everybody would not face any risks. In addition, by abandoning her intention, the wife gets some advantages from her husband such as spending time together with the whole family and having care from him. Likewise, group consensus is the rare case we have seen so far, particularly in a social context which is always contestable. In a democratic context, the majority is the best choice because it is hard to get everyone agreeing on one view. In a big group, we can follow the majority's decision, but in a small group, we would first hesitate to take someone's opinion because each individual presents one's reasons. However, at the end the most reasonable idea would be accepted and recognized. Returning to the decision on what day to go shopping, Friday night might be the best decision as the husband has good objective reasons of family care such as helping his wife cooking and having time with his children on the whole weekend; also everyone will enjoy the TV show on Saturday. Therefore, even though groupthink leads to the difficulty of group consensus, the decision will finally be made. Besides, there are four levels of participation that the author does not mention. Cooke concentrates on only the decision-making one. Malvicini and Sweetser (2003) show the four modes of participation which are sharing information, consultation, partnership, and control. With the basic of participation which is sharing information, the four concerns raised by Cooke would not exist. To inform someone is just to let that person know what happens. As an example, giving information on road construction to people living along the roadside does not bring any risk taking, Abilene paradox, groupthink, and coercive persuasion. Then, not all levels of participation would face the four problematic raised by the author. Therefore, I partly agree that the four approaches occur, but not always in all cases. Overall, the whole chapter discusses the problems occurred by participation such as risky shift, Abilene paradox, groupthink, and coercive persuasion. I accept that the four problems that Cooke raised happen inevitably through participatory process, however not in each case that those problems take place. Furthermore, I still believe that through participatory process at least we get some part of information from local voice that we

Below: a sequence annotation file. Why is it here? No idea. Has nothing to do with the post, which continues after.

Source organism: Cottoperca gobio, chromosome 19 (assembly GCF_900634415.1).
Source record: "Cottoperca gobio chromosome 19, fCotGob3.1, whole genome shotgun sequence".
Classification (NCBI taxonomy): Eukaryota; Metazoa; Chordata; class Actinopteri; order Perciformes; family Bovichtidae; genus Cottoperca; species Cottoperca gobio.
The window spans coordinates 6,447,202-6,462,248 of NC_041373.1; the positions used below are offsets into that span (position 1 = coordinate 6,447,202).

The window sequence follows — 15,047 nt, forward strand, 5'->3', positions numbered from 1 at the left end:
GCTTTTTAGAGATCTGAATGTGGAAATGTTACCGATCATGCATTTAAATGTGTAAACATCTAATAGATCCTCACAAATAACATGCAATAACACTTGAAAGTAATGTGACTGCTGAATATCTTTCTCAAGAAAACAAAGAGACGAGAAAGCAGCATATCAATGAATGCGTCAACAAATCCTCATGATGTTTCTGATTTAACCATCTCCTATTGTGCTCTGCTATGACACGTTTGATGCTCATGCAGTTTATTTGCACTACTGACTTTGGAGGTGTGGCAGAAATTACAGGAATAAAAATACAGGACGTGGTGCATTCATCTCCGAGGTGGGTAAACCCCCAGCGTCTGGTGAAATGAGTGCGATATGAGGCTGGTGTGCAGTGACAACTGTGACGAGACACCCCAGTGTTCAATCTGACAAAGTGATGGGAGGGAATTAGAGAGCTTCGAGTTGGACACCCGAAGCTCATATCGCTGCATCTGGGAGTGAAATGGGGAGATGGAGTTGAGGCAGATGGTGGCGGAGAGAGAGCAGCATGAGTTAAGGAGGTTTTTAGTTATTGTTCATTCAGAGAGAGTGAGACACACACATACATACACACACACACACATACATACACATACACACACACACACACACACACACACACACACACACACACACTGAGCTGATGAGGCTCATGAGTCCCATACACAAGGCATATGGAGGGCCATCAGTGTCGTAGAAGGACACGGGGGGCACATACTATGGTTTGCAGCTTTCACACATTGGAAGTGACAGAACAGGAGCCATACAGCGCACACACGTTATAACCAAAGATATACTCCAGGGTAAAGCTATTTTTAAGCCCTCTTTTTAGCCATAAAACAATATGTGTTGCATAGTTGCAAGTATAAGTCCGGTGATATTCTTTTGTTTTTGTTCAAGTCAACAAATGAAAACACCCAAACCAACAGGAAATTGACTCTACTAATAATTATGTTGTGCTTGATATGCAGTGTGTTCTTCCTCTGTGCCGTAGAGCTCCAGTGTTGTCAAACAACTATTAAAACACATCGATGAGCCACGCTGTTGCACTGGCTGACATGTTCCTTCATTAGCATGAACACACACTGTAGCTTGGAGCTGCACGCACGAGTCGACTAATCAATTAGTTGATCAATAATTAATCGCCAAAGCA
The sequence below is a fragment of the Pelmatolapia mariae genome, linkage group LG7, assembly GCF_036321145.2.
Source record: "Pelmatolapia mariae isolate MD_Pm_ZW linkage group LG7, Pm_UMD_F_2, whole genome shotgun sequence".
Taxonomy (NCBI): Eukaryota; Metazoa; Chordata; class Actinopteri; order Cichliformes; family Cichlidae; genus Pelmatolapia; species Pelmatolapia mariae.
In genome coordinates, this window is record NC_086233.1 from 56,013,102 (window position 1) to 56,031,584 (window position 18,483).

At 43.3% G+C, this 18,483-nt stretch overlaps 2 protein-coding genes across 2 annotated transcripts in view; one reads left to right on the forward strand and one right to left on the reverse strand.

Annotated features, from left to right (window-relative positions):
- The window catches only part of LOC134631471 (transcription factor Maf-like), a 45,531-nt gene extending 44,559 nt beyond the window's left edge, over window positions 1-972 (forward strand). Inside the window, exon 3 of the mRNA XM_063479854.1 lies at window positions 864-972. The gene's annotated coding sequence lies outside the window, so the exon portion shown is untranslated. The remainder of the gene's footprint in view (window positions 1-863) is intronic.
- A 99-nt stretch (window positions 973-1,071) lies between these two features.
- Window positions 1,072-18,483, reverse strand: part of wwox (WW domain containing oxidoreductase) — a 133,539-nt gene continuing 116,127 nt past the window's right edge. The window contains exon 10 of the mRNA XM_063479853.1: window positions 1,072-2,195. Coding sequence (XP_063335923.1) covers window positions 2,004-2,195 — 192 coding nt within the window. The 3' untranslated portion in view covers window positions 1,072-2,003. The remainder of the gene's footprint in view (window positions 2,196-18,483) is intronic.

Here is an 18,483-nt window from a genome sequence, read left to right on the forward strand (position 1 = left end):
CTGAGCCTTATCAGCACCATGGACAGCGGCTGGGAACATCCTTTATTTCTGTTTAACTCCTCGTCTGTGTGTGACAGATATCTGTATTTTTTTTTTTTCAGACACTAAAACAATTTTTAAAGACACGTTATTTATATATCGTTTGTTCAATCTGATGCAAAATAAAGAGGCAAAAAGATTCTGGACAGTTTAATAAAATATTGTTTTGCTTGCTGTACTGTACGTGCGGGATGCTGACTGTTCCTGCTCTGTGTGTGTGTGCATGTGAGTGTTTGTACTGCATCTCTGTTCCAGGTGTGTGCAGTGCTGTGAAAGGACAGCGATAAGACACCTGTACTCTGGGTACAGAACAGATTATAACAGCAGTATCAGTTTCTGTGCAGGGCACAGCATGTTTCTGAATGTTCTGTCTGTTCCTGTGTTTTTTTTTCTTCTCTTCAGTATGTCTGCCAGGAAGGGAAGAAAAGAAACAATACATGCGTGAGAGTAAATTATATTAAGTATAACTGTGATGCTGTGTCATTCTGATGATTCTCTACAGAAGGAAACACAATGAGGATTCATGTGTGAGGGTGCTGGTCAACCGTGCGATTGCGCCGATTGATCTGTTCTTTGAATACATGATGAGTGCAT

may not know before. Therefore, having participation in the whole process is just like the English saying claiming that 'Better late than never'.

References Cooke, B (ed.) 2001, Participation: the new tyranny, Zed books, London. Malvicini, CF and Sweetser, AT 2003, Modes of participation, Asian Development Bank, viewed 02 August, 2006, < >. The World Bank Group 2006, Participation at project, program & policy level, The World Bank, viewed 02 August, 2006 < NT/EXTPCENG/0,,contentMDK:20507658~hlPK:1279660~menuPK:1278231~pagePK: 148956~piPK:216618~theSitePK:410306,00.html >.